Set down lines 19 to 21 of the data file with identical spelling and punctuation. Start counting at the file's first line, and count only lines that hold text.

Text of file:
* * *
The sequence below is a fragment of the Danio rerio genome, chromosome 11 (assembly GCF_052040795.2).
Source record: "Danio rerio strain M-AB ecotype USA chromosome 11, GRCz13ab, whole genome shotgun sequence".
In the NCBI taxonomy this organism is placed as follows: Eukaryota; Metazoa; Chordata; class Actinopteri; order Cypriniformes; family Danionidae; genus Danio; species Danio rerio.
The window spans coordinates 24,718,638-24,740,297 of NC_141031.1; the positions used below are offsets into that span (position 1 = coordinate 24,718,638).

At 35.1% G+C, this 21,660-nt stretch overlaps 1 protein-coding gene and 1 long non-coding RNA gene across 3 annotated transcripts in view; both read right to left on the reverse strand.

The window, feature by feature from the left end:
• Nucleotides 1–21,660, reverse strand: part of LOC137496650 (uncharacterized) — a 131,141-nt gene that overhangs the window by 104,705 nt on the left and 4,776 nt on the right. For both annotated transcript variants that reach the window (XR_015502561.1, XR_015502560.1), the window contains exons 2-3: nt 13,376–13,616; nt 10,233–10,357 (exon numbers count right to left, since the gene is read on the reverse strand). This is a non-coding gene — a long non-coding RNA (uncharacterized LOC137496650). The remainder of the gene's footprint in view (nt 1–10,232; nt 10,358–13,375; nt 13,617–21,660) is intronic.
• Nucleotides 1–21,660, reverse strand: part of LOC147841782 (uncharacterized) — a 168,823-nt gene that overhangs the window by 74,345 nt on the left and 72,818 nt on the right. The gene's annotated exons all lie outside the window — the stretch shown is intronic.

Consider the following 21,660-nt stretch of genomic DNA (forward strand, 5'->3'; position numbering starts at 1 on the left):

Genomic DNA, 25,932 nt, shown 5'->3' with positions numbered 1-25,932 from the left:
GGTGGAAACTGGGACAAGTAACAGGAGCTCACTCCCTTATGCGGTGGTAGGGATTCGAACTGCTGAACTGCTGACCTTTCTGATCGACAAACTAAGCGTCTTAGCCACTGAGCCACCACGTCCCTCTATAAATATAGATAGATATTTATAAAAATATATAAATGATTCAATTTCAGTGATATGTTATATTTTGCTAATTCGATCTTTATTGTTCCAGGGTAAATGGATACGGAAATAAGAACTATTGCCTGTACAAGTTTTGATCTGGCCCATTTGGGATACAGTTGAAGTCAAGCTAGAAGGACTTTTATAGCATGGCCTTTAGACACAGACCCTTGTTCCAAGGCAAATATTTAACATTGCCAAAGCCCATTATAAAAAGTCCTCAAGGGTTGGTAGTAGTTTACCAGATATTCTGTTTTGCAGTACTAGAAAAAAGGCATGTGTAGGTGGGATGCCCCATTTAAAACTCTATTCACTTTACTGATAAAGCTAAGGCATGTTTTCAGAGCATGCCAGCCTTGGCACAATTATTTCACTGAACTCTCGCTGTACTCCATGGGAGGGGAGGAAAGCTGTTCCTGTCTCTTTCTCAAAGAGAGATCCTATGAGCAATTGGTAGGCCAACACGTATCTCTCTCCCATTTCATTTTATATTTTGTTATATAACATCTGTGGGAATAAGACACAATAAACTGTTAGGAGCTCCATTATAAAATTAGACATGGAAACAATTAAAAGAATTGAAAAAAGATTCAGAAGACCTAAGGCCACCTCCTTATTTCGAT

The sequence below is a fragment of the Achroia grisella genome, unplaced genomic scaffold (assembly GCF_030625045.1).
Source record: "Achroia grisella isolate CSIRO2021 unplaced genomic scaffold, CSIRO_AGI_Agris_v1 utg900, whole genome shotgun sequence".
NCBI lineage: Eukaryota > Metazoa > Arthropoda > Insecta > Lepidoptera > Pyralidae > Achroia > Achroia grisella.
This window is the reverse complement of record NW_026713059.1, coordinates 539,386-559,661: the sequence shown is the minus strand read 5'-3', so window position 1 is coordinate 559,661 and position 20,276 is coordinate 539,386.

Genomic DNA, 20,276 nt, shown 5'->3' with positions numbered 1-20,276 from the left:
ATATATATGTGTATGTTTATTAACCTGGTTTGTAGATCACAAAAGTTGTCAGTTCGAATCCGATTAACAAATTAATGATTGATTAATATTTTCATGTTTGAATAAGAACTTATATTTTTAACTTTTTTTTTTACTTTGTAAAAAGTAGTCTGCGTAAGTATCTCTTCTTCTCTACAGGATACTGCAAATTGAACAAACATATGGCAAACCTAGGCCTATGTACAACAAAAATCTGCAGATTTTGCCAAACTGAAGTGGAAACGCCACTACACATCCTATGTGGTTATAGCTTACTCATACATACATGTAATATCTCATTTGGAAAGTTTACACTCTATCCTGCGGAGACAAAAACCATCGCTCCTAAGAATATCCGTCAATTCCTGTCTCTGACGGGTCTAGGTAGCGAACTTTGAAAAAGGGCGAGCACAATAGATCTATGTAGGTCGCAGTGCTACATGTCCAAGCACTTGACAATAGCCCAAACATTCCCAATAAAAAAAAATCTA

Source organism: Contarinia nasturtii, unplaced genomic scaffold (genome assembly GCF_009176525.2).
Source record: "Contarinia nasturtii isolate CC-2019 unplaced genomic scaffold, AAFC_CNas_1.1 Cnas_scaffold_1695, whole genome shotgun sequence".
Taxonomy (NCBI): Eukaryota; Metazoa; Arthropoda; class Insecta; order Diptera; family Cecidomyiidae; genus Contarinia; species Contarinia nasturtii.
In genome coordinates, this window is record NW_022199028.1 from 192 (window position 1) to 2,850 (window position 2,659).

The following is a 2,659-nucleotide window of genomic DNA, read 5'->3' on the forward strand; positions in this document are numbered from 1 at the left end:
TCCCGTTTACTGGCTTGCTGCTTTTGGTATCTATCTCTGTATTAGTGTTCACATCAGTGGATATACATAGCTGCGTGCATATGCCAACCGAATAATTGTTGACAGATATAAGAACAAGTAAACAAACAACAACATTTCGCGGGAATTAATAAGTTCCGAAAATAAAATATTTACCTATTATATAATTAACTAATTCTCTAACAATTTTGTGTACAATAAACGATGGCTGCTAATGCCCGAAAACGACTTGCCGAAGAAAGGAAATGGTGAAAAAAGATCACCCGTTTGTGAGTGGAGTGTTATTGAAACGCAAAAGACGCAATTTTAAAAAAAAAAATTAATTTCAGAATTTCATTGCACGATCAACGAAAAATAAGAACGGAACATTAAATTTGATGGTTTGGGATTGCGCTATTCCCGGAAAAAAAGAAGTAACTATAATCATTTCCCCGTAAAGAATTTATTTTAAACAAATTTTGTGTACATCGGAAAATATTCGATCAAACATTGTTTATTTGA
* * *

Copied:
Source record: "Contarinia nasturtii isolate CC-2019 unplaced genomic scaffold, AAFC_CNas_1.1 Cnas_scaffold_1695, whole genome shotgun sequence".
Taxonomy (NCBI): Eukaryota; Metazoa; Arthropoda; class Insecta; order Diptera; family Cecidomyiidae; genus Contarinia; species Contarinia nasturtii.
In genome coordinates, this window is record NW_022199028.1 from 192 (window position 1) to 2,850 (window position 2,659).